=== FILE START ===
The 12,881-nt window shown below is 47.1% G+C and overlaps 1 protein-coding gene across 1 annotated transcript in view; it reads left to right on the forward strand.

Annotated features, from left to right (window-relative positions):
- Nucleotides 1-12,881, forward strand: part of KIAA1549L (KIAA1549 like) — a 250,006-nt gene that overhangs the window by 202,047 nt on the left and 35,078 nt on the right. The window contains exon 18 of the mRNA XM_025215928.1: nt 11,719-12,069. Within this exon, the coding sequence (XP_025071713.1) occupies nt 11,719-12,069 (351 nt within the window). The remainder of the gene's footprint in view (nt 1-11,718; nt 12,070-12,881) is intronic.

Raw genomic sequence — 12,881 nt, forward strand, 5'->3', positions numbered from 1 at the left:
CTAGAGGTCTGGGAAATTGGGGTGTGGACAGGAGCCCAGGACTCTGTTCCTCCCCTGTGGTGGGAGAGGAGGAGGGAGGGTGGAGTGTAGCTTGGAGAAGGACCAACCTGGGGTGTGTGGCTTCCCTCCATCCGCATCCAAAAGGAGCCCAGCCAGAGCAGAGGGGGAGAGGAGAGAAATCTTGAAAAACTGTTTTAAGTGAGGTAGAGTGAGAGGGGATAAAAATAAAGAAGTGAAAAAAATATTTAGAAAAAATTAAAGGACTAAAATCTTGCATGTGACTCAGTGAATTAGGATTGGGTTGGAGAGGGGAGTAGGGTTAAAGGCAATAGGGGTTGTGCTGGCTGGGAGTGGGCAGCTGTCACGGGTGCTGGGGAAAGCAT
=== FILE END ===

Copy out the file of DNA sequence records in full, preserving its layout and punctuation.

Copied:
The 12,881-nt window shown below is 47.1% G+C and overlaps 1 protein-coding gene across 1 annotated transcript in view; it reads left to right on the forward strand.

Annotated features, from left to right (window-relative positions):
- Nucleotides 1-12,881, forward strand: part of KIAA1549L (KIAA1549 like) — a 250,006-nt gene that overhangs the window by 202,047 nt on the left and 35,078 nt on the right. The window contains exon 18 of the mRNA XM_025215928.1: nt 11,719-12,069. Within this exon, the coding sequence (XP_025071713.1) occupies nt 11,719-12,069 (351 nt within the window). The remainder of the gene's footprint in view (nt 1-11,718; nt 12,070-12,881) is intronic.

Raw genomic sequence — 12,881 nt, forward strand, 5'->3', positions numbered from 1 at the left:
CTAGAGGTCTGGGAAATTGGGGTGTGGACAGGAGCCCAGGACTCTGTTCCTCCCCTGTGGTGGGAGAGGAGGAGGGAGGGTGGAGTGTAGCTTGGAGAAGGACCAACCTGGGGTGTGTGGCTTCCCTCCATCCGCATCCAAAAGGAGCCCAGCCAGAGCAGAGGGGGAGAGGAGAGAAATCTTGAAAAACTGTTTTAAGTGAGGTAGAGTGAGAGGGGATAAAAATAAAGAAGTGAAAAAAATATTTAGAAAAAATTAAAGGACTAAAATCTTGCATGTGACTCAGTGAATTAGGATTGGGTTGGAGAGGGGAGTAGGGTTAAAGGCAATAGGGGTTGTGCTGGCTGGGAGTGGGCAGCTGTCACGGGTGCTGGGGAAAGCAT